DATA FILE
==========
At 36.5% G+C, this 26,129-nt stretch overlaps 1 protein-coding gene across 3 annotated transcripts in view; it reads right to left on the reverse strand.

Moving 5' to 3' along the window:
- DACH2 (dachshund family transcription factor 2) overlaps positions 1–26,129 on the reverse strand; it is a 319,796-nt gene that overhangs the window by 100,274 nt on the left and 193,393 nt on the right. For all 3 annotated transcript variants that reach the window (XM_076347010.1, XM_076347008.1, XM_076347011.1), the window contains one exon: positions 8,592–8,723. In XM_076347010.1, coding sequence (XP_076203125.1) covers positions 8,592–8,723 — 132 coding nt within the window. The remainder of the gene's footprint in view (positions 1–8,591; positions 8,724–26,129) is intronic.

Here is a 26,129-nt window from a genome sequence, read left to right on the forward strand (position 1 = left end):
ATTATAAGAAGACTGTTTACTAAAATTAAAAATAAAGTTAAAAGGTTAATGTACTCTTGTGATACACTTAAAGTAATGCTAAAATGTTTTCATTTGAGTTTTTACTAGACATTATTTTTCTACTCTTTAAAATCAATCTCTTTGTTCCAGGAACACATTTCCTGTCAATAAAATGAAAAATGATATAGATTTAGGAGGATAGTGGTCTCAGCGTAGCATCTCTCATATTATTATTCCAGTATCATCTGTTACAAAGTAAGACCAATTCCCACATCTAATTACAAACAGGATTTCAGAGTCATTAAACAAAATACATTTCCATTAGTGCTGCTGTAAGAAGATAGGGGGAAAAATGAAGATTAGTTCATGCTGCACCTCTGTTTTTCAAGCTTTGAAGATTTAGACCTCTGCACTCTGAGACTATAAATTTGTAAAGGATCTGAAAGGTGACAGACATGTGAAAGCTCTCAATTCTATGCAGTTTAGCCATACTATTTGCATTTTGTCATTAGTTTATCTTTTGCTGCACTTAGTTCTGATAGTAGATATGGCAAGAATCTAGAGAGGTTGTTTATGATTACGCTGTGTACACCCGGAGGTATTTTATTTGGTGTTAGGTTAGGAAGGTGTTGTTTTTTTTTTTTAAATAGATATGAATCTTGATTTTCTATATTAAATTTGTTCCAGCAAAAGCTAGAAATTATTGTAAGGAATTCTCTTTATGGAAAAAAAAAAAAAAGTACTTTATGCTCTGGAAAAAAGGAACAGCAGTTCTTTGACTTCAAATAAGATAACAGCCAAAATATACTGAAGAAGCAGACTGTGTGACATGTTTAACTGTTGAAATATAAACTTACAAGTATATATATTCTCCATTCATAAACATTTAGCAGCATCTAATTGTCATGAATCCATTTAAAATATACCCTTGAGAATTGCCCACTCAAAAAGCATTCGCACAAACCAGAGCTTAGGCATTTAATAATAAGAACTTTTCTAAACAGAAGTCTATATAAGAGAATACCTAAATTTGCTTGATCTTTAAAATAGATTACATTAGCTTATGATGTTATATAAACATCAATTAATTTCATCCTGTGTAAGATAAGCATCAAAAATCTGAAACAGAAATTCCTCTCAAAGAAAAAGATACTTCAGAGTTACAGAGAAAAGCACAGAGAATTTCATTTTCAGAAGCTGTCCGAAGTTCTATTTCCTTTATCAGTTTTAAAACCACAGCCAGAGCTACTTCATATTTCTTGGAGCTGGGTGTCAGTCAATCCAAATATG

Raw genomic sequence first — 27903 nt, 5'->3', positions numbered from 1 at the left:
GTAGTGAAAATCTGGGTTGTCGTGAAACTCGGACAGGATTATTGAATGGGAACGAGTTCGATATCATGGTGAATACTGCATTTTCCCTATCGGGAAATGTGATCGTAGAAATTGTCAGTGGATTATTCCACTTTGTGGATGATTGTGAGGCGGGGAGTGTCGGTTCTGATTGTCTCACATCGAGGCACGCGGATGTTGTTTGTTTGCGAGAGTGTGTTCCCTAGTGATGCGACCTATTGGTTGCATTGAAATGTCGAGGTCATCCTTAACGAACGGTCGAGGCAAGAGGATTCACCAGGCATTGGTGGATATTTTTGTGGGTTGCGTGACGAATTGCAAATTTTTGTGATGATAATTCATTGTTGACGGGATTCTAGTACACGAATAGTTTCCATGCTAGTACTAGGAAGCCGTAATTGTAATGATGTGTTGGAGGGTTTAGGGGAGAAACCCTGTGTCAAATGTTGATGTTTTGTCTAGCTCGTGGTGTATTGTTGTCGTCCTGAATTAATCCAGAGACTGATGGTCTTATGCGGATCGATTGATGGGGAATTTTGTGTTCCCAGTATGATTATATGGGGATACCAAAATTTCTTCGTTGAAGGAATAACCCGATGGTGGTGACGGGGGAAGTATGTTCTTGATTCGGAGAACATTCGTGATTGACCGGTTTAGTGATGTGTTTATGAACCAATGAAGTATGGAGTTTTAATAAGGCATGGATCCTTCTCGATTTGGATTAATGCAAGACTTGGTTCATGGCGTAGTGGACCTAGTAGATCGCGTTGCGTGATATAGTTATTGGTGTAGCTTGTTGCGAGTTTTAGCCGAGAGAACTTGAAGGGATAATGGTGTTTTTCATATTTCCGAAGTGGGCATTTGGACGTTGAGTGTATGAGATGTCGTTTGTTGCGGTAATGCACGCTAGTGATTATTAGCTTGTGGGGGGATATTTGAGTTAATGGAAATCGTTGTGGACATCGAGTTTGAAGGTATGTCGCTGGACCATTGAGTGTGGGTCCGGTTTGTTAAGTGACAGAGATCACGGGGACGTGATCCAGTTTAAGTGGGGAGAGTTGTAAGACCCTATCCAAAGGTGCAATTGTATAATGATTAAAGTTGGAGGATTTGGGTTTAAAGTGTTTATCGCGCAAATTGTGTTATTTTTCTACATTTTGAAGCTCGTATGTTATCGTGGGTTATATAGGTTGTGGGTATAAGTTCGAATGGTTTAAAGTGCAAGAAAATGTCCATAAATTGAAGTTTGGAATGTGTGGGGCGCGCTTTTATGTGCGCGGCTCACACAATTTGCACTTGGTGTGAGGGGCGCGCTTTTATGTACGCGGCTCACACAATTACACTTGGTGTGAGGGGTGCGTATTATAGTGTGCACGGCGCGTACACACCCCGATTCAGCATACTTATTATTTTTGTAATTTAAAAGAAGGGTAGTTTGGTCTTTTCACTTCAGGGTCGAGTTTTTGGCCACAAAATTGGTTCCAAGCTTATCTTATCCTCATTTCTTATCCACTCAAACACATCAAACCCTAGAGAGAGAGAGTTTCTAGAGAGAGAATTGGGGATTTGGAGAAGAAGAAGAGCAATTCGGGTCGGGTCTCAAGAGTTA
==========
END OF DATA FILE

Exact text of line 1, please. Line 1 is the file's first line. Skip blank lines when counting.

At 36.5% G+C, this 26,129-nt stretch overlaps 1 protein-coding gene across 3 annotated transcripts in view; it reads right to left on the reverse strand.